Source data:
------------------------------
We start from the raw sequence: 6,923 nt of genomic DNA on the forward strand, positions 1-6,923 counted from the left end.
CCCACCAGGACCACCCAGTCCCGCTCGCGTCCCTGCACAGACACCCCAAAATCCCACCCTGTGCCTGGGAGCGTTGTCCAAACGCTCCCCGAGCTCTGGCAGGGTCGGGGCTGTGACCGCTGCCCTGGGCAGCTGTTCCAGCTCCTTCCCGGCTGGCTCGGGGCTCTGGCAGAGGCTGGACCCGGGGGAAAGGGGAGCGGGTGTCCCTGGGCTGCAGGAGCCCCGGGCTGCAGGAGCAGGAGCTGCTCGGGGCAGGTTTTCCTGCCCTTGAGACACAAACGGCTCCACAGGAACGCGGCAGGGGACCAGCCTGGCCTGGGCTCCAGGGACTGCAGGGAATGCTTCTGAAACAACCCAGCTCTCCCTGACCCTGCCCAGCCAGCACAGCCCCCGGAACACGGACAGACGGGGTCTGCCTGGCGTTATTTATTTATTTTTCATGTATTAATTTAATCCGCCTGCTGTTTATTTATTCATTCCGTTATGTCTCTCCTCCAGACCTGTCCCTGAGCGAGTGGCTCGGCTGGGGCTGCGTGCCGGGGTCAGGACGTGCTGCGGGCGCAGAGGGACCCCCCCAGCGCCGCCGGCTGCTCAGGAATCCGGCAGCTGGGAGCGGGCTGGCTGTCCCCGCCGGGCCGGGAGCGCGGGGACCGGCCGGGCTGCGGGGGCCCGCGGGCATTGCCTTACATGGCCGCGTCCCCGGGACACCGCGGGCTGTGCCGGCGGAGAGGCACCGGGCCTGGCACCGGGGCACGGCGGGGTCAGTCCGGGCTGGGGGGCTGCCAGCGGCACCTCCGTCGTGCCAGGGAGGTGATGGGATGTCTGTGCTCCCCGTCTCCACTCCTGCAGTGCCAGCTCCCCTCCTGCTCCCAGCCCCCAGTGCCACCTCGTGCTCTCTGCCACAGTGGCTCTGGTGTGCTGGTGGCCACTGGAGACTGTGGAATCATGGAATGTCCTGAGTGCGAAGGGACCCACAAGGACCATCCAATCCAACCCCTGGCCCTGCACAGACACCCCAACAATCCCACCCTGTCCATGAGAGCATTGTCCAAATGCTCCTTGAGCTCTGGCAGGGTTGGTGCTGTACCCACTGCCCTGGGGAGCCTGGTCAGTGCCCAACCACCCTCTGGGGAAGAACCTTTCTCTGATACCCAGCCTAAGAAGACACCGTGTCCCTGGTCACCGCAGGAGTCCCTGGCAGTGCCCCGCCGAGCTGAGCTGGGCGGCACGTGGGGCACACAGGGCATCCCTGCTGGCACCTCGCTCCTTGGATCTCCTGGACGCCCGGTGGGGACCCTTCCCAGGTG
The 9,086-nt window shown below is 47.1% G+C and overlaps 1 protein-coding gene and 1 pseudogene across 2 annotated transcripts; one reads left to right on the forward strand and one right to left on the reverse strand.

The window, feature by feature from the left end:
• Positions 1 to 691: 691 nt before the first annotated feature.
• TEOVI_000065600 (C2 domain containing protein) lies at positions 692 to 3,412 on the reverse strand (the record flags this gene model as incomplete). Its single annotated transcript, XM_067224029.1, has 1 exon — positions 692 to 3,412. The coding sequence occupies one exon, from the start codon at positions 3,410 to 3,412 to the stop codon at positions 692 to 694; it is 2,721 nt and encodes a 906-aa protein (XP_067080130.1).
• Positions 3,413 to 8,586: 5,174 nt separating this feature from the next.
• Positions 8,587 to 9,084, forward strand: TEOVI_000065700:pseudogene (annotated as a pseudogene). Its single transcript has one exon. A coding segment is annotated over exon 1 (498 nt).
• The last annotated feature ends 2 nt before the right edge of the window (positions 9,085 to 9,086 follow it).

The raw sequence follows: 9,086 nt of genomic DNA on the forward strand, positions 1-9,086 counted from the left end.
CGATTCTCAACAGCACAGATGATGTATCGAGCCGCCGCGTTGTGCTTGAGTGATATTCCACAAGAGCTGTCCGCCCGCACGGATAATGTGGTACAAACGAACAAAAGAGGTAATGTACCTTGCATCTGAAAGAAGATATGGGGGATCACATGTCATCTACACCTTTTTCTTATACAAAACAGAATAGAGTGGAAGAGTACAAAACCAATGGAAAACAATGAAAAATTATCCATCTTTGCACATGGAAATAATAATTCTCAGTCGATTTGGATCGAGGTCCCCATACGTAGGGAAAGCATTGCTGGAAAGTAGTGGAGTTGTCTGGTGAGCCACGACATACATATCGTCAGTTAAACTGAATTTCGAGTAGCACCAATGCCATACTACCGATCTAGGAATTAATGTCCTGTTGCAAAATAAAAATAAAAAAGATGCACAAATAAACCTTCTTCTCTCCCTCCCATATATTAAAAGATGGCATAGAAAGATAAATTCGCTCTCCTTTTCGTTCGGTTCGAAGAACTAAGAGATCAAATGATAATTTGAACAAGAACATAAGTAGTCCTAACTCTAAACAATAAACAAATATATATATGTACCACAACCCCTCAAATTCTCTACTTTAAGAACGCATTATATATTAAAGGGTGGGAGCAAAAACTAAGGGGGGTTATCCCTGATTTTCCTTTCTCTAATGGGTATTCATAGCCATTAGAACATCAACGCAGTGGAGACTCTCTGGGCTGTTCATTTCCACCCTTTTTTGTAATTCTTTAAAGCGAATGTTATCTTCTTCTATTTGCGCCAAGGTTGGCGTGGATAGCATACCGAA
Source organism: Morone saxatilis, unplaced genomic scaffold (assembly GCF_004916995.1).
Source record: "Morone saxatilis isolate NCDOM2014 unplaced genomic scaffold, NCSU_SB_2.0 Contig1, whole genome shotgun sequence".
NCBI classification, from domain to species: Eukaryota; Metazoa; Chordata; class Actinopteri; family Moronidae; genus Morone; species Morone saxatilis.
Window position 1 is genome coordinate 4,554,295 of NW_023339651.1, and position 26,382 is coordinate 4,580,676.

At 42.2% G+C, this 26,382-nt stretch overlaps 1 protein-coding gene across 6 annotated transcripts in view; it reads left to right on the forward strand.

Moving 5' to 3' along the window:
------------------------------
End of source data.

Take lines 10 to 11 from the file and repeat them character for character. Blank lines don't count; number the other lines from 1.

The raw sequence follows: 9,086 nt of genomic DNA on the forward strand, positions 1-9,086 counted from the left end.
CGATTCTCAACAGCACAGATGATGTATCGAGCCGCCGCGTTGTGCTTGAGTGATATTCCACAAGAGCTGTCCGCCCGCACGGATAATGTGGTACAAACGAACAAAAGAGGTAATGTACCTTGCATCTGAAAGAAGATATGGGGGATCACATGTCATCTACACCTTTTTCTTATACAAAACAGAATAGAGTGGAAGAGTACAAAACCAATGGAAAACAATGAAAAATTATCCATCTTTGCACATGGAAATAATAATTCTCAGTCGATTTGGATCGAGGTCCCCATACGTAGGGAAAGCATTGCTGGAAAGTAGTGGAGTTGTCTGGTGAGCCACGACATACATATCGTCAGTTAAACTGAATTTCGAGTAGCACCAATGCCATACTACCGATCTAGGAATTAATGTCCTGTTGCAAAATAAAAATAAAAAAGATGCACAAATAAACCTTCTTCTCTCCCTCCCATATATTAAAAGATGGCATAGAAAGATAAATTCGCTCTCCTTTTCGTTCGGTTCGAAGAACTAAGAGATCAAATGATAATTTGAACAAGAACATAAGTAGTCCTAACTCTAAACAATAAACAAATATATATATGTACCACAACCCCTCAAATTCTCTACTTTAAGAACGCATTATATATTAAAGGGTGGGAGCAAAAACTAAGGGGGGTTATCCCTGATTTTCCTTTCTCTAATGGGTATTCATAGCCATTAGAACATCAACGCAGTGGAGACTCTCTGGGCTGTTCATTTCCACCCTTTTTTGTAATTCTTTAAAGCGAATGTTATCTTCTTCTATTTGCGCCAAGGTTGGCGTGGATAGCATACCGAA